(Health.com) — It’s long been known that elderly people are more prone to depression and other mental-health problems if they live on their own. New research suggests the same pattern may also be found in younger, working-age adults.
In a study of nearly 3,500 men and women ages 30 to 65, researchers in Finland found that people who lived alone were more likely that their peers to receive a prescription for antidepressant drugs. One quarter of people living alone filled an antidepressant prescription during the seven-year study, compared to just 16% of those who lived with spouses, family, or roommates.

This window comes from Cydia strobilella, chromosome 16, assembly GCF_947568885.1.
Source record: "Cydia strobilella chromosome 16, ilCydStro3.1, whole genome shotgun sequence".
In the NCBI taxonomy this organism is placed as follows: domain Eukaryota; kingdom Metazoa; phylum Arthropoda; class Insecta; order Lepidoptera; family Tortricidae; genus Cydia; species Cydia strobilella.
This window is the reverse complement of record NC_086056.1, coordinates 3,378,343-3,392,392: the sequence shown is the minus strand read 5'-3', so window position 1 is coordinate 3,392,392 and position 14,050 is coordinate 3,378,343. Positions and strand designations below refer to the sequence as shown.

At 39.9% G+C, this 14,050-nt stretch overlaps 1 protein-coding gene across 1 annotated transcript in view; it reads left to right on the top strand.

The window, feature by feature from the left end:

“Living alone may be considered a mental-health risk factor,” says lead author Laura Pulkki-Råback, Ph.D., a lecturer at the University of Helsinki’s Institute of Behavioral Sciences. The study was published today in the journal BMC Public Health.
With these questions:
The findings show only an association, not cause and effect, which raises a chicken-or-egg question: Does the experience of living alone lead people to become depressed? Or are the depression-prone more likely to live alone because of their temperament, preference, or difficulty with relationships?